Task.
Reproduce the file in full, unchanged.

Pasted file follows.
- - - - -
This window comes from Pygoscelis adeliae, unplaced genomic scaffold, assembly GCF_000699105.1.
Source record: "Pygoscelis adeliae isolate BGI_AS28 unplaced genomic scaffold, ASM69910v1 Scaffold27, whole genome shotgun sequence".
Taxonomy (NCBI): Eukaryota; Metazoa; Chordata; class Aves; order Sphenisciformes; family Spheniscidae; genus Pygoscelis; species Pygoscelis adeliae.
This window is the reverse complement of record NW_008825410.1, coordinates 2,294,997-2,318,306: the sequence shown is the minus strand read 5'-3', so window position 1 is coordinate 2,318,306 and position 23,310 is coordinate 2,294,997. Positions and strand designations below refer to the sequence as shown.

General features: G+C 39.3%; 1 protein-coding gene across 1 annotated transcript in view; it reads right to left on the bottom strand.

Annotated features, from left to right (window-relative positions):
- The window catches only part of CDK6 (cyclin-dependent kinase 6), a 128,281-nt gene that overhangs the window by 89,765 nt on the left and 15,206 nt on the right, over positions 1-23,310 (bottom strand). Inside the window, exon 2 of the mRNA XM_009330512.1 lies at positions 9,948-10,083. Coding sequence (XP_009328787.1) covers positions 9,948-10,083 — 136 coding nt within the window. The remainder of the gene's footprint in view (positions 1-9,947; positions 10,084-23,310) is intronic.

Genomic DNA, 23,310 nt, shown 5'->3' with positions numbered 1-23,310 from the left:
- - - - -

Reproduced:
This window comes from Pygoscelis adeliae, unplaced genomic scaffold, assembly GCF_000699105.1.
Source record: "Pygoscelis adeliae isolate BGI_AS28 unplaced genomic scaffold, ASM69910v1 Scaffold27, whole genome shotgun sequence".
Taxonomy (NCBI): Eukaryota; Metazoa; Chordata; class Aves; order Sphenisciformes; family Spheniscidae; genus Pygoscelis; species Pygoscelis adeliae.
This window is the reverse complement of record NW_008825410.1, coordinates 2,294,997-2,318,306: the sequence shown is the minus strand read 5'-3', so window position 1 is coordinate 2,318,306 and position 23,310 is coordinate 2,294,997. Positions and strand designations below refer to the sequence as shown.

General features: G+C 39.3%; 1 protein-coding gene across 1 annotated transcript in view; it reads right to left on the bottom strand.

Annotated features, from left to right (window-relative positions):
- The window catches only part of CDK6 (cyclin-dependent kinase 6), a 128,281-nt gene that overhangs the window by 89,765 nt on the left and 15,206 nt on the right, over positions 1-23,310 (bottom strand). Inside the window, exon 2 of the mRNA XM_009330512.1 lies at positions 9,948-10,083. Coding sequence (XP_009328787.1) covers positions 9,948-10,083 — 136 coding nt within the window. The remainder of the gene's footprint in view (positions 1-9,947; positions 10,084-23,310) is intronic.

Genomic DNA, 23,310 nt, shown 5'->3' with positions numbered 1-23,310 from the left: